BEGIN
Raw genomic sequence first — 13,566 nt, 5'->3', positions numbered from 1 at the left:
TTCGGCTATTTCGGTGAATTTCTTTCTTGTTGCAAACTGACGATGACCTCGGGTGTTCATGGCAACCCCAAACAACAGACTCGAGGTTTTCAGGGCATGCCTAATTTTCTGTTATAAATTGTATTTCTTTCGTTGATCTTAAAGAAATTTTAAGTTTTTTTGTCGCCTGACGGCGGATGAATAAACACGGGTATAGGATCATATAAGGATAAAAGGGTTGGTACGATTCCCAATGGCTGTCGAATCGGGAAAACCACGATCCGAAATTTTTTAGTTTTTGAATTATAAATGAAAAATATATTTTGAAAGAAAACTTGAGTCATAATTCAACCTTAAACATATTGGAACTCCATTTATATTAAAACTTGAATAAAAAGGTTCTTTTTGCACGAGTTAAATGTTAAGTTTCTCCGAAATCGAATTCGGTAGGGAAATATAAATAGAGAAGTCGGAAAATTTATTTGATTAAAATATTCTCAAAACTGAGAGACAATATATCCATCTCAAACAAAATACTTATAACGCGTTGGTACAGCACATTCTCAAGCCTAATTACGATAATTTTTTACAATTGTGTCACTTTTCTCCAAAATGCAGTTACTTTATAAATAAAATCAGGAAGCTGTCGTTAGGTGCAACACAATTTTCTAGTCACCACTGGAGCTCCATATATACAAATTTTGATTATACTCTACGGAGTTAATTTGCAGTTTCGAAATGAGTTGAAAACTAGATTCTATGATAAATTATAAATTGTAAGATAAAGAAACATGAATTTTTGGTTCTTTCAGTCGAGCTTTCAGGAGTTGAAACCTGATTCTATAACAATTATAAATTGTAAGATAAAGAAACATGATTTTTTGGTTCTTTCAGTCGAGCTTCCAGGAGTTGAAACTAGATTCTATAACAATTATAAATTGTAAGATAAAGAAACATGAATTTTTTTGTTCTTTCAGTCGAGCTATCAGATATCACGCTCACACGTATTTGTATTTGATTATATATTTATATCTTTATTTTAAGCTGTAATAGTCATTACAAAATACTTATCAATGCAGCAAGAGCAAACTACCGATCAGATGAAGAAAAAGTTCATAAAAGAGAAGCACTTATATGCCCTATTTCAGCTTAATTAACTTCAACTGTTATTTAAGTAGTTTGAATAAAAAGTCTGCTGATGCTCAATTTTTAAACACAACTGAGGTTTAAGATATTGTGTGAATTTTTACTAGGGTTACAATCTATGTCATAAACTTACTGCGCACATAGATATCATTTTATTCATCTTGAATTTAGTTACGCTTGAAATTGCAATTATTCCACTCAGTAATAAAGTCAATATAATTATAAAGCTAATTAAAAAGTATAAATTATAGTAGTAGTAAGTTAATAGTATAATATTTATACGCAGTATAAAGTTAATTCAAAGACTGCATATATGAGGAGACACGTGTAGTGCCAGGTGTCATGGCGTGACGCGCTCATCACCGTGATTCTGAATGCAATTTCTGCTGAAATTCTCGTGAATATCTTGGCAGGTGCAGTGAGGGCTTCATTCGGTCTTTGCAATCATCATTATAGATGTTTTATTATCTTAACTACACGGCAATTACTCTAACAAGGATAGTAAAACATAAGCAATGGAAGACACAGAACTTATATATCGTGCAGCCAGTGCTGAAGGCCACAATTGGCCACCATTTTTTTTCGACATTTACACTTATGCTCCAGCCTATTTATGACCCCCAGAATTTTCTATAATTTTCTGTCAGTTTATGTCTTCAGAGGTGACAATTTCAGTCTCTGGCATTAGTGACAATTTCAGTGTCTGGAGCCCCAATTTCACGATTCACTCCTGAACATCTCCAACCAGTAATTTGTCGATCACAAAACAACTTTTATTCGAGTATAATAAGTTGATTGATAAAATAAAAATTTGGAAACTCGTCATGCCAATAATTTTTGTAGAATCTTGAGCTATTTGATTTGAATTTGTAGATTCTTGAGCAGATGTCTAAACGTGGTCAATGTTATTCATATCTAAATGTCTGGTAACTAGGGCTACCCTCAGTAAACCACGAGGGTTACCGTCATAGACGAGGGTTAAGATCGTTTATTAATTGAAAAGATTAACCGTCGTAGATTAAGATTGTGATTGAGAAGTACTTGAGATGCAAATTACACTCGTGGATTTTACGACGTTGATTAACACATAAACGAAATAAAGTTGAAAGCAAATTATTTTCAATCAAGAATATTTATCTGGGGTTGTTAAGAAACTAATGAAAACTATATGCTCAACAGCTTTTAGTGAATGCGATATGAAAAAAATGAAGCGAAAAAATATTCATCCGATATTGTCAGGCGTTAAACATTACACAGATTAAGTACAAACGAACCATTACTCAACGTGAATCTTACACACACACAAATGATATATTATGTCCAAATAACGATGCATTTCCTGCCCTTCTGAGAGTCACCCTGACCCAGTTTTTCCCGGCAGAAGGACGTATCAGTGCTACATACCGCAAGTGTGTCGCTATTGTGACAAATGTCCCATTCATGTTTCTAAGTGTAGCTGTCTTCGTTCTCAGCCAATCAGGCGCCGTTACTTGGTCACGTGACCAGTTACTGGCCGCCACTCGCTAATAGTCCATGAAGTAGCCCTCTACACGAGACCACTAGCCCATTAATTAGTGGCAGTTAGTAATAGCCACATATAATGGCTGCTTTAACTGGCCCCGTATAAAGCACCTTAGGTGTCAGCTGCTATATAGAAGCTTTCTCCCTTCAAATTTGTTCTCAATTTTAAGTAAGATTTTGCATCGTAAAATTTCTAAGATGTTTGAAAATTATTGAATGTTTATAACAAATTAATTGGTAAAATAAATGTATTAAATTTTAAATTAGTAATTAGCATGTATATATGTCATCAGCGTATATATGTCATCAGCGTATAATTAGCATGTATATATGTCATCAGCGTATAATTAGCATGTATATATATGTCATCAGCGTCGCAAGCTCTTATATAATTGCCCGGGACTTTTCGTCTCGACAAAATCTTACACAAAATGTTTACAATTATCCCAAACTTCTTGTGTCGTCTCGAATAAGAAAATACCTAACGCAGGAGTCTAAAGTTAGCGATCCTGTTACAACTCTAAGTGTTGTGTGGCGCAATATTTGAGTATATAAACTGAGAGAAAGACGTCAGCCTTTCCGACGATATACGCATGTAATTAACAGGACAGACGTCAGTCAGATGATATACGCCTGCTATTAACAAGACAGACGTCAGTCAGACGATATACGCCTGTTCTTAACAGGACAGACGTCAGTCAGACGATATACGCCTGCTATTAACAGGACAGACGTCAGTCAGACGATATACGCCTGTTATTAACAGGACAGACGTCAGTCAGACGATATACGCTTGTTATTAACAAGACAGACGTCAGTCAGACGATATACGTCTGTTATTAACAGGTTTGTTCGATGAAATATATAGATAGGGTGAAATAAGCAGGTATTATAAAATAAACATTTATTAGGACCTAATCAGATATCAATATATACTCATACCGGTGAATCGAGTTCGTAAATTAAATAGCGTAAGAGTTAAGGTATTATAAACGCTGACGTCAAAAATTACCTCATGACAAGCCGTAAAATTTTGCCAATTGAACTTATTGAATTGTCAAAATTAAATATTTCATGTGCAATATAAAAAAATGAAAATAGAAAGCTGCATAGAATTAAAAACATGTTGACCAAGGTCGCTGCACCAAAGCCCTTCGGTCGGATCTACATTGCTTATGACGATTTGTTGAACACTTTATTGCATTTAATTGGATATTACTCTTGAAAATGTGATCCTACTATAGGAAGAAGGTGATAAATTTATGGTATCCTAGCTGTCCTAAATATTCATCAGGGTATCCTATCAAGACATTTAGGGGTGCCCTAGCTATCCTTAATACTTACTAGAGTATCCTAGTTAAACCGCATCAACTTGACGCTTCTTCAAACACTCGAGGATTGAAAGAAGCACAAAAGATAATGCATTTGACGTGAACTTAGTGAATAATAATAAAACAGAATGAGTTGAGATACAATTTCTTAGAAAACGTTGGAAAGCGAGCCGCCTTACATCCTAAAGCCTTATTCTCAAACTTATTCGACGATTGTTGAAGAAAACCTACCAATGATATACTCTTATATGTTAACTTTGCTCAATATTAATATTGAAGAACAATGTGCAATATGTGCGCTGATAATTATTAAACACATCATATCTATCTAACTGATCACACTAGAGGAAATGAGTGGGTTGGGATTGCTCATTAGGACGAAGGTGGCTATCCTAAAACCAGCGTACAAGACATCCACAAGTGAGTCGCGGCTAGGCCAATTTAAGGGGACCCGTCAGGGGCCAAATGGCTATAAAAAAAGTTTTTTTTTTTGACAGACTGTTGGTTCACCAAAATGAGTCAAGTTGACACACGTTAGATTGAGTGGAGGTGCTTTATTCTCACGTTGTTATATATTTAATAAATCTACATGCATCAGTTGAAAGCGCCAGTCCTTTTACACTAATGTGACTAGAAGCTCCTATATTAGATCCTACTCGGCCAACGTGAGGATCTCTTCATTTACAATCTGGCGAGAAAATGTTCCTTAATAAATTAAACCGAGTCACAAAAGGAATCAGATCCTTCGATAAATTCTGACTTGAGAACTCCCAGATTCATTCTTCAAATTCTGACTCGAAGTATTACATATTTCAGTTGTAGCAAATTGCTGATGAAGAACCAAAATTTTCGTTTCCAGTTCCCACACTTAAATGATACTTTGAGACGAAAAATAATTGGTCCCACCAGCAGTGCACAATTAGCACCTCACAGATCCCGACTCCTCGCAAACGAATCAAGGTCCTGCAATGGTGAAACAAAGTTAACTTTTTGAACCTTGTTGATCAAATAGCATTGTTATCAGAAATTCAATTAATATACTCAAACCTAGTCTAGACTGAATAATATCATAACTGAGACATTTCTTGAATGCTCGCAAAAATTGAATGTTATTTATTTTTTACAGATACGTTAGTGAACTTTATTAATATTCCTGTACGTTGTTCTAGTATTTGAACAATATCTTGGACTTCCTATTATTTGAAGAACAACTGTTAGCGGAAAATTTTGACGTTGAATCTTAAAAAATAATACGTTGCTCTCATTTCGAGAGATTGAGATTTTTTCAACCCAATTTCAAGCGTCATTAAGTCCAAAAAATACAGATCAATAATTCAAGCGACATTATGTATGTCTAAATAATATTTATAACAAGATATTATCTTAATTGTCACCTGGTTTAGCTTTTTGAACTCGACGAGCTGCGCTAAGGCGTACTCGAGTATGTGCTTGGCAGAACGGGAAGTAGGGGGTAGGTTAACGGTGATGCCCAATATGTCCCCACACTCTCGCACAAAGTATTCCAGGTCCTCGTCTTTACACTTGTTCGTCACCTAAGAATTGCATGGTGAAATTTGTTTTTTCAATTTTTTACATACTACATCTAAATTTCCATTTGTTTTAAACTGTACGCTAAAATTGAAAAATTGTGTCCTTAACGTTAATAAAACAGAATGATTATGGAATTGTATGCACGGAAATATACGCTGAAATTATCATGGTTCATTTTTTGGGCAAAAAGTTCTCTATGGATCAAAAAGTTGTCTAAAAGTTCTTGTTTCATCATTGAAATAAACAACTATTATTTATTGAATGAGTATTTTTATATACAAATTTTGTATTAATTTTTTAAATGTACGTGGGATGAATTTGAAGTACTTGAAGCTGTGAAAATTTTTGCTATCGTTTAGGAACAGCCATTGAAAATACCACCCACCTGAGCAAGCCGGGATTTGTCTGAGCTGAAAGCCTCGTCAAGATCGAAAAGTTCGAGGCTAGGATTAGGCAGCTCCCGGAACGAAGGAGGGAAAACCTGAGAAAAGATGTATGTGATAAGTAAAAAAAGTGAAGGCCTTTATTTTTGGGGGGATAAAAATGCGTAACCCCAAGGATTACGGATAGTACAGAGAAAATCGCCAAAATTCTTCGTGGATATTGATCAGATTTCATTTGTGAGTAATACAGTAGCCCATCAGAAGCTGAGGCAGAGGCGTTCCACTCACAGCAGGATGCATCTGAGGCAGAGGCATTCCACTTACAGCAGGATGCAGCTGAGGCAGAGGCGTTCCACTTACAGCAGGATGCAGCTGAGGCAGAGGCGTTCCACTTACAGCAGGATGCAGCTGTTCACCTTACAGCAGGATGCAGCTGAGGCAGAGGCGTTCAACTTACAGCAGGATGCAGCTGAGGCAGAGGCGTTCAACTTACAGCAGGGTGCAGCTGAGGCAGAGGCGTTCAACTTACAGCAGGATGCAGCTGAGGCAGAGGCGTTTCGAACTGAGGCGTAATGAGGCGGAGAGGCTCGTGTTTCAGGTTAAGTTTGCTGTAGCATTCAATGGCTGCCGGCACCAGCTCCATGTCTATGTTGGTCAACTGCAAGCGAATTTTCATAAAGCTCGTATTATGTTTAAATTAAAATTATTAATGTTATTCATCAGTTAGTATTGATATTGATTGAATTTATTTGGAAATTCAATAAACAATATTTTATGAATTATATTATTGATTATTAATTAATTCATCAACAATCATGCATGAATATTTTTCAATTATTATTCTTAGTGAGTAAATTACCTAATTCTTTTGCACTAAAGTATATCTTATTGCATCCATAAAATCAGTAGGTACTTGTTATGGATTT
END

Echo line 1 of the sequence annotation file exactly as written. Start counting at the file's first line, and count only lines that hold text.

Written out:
Raw genomic sequence first — 13,566 nt, 5'->3', positions numbered from 1 at the left: